Many of the grapes native to France have become the sort of international names which we all recognize. Cabernet Sauvignon, Merlot and Pinot Noir are all household names within the United States and this wine club. Serious wine drinkers are also usually familiar with Malbec, Petite Verdot, Carmenere and of course the forgotten Cabernet Franc.
Bordeaux (perhaps the most famous growing region of France among those who drink wine at least two times per week) is known for its blends and perhaps that focus on grapes which can be added together give it an incredible amount of variety for vintners and drinkers the world over. Some grapes like Cabernet Sauvignon and Merlot are still incredibly important in Bordeaux, but have also gained prominence elsewhere in the world. A grape like Malbec is, for all intensive purposes extinct in its ancestral home of Bordeaux, but is being made famous again in Argentina. In fact when French vintners now try to grow Malbec at home, they often remark that they simply can’t create the same elegance that comes from average vineyard locations in Argentina. No one can explain it, but the grape simply likes to grow in South America.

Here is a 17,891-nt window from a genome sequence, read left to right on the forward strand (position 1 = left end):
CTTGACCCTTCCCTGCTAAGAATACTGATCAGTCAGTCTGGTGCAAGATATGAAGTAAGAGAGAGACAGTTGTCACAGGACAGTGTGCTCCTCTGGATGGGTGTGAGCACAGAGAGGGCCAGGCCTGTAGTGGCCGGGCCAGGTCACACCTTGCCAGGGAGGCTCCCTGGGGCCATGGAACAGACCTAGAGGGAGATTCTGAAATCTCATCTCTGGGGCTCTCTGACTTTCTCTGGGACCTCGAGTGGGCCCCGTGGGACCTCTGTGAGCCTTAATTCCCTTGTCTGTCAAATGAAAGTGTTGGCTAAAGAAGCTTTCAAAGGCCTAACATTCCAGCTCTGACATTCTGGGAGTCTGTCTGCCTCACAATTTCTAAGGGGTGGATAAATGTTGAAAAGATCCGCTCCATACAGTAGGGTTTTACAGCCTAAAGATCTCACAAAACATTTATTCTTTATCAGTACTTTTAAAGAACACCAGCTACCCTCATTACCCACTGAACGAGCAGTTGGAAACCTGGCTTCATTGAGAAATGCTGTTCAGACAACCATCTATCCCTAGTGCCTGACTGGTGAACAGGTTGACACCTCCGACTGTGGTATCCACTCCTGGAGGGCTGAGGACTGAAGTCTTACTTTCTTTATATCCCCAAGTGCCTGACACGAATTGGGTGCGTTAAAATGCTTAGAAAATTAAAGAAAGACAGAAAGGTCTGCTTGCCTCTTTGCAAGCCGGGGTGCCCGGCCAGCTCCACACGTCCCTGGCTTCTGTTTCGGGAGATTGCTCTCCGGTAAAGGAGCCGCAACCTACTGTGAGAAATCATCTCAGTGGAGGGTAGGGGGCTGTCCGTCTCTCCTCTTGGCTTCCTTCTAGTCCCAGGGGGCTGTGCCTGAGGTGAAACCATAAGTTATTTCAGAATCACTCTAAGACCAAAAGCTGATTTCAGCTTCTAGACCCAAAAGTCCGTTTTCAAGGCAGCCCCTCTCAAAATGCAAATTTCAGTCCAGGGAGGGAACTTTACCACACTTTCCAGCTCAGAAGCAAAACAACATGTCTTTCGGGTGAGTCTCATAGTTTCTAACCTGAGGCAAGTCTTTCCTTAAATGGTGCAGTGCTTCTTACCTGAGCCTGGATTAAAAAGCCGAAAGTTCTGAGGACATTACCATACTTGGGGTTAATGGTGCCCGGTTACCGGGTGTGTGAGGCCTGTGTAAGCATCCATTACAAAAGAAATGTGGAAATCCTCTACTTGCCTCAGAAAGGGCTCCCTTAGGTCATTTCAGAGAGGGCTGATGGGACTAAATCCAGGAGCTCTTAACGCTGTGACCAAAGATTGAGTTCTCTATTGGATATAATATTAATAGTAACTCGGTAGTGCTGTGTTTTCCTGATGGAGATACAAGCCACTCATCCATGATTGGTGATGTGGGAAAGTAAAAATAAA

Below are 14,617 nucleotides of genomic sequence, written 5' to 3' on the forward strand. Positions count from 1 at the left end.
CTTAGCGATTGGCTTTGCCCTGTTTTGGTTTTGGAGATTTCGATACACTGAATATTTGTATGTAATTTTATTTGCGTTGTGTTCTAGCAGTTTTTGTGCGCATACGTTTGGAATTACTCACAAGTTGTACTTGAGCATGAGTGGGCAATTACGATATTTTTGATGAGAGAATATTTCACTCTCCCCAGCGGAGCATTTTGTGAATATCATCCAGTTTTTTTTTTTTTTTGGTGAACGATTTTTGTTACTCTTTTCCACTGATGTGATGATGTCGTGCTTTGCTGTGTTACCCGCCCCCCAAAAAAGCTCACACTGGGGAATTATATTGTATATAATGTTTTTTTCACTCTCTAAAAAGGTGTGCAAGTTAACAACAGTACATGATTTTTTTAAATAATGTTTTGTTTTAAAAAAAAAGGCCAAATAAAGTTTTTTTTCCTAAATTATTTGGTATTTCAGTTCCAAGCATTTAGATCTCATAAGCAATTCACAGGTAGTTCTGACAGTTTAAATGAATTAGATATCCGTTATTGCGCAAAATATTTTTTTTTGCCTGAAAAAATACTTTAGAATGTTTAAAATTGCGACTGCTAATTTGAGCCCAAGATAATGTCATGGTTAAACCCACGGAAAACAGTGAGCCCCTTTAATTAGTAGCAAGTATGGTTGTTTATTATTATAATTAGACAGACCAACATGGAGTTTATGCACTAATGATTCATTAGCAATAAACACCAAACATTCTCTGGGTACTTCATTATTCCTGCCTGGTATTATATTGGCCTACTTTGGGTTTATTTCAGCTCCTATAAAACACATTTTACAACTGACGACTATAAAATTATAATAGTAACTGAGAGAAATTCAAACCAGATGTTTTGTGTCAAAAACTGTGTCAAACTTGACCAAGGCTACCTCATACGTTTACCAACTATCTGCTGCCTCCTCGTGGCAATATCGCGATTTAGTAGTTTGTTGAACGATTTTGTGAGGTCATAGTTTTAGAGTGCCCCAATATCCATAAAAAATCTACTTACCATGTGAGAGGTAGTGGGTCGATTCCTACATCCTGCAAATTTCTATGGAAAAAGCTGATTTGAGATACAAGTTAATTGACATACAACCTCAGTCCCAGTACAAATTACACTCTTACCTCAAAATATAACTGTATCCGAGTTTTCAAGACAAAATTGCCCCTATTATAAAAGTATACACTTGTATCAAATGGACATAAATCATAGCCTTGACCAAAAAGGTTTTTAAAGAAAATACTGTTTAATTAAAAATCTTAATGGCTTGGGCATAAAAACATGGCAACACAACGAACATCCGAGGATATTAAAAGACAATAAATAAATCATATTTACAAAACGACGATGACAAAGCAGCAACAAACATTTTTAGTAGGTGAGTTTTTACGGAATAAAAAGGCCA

Outside of Bordeaux, the Rhone Valley is known for its own unique set of grapes which are based around Syrah, while Burgundy only grows Pinot Noir because of the outstanding fit for that grape in their soil and climate.